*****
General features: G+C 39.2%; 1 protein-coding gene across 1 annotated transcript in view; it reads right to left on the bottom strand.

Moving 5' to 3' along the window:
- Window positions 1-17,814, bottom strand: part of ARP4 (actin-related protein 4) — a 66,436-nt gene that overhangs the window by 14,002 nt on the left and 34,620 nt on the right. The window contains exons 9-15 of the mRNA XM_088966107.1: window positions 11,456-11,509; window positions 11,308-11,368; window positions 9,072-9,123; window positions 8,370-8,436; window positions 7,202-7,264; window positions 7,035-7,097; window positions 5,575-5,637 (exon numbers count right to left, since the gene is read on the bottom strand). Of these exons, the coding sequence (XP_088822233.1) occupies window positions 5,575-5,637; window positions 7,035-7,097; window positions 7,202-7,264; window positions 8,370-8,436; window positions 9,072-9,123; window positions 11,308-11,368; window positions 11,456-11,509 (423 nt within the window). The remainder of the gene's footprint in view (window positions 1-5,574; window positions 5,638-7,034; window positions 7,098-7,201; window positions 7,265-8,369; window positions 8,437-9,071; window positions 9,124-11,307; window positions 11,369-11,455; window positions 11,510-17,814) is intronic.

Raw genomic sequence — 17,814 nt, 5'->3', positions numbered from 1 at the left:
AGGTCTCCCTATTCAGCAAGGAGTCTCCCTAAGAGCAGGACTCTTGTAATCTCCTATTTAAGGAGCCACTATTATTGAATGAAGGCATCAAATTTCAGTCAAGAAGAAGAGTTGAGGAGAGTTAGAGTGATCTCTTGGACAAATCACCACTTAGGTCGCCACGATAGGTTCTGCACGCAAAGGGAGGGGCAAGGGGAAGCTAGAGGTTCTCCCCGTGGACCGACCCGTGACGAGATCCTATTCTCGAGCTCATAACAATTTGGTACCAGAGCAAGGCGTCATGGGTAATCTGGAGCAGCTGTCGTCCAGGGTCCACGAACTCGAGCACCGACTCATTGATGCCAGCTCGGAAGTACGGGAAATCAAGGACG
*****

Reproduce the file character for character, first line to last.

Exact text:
General features: G+C 39.2%; 1 protein-coding gene across 1 annotated transcript in view; it reads right to left on the bottom strand.

Moving 5' to 3' along the window:
- Window positions 1-17,814, bottom strand: part of ARP4 (actin-related protein 4) — a 66,436-nt gene that overhangs the window by 14,002 nt on the left and 34,620 nt on the right. The window contains exons 9-15 of the mRNA XM_088966107.1: window positions 11,456-11,509; window positions 11,308-11,368; window positions 9,072-9,123; window positions 8,370-8,436; window positions 7,202-7,264; window positions 7,035-7,097; window positions 5,575-5,637 (exon numbers count right to left, since the gene is read on the bottom strand). Of these exons, the coding sequence (XP_088822233.1) occupies window positions 5,575-5,637; window positions 7,035-7,097; window positions 7,202-7,264; window positions 8,370-8,436; window positions 9,072-9,123; window positions 11,308-11,368; window positions 11,456-11,509 (423 nt within the window). The remainder of the gene's footprint in view (window positions 1-5,574; window positions 5,638-7,034; window positions 7,098-7,201; window positions 7,265-8,369; window positions 8,437-9,071; window positions 9,124-11,307; window positions 11,369-11,455; window positions 11,510-17,814) is intronic.

Raw genomic sequence — 17,814 nt, 5'->3', positions numbered from 1 at the left:
AGGTCTCCCTATTCAGCAAGGAGTCTCCCTAAGAGCAGGACTCTTGTAATCTCCTATTTAAGGAGCCACTATTATTGAATGAAGGCATCAAATTTCAGTCAAGAAGAAGAGTTGAGGAGAGTTAGAGTGATCTCTTGGACAAATCACCACTTAGGTCGCCACGATAGGTTCTGCACGCAAAGGGAGGGGCAAGGGGAAGCTAGAGGTTCTCCCCGTGGACCGACCCGTGACGAGATCCTATTCTCGAGCTCATAACAATTTGGTACCAGAGCAAGGCGTCATGGGTAATCTGGAGCAGCTGTCGTCCAGGGTCCACGAACTCGAGCACCGACTCATTGATGCCAGCTCGGAAGTACGGGAAATCAAGGACG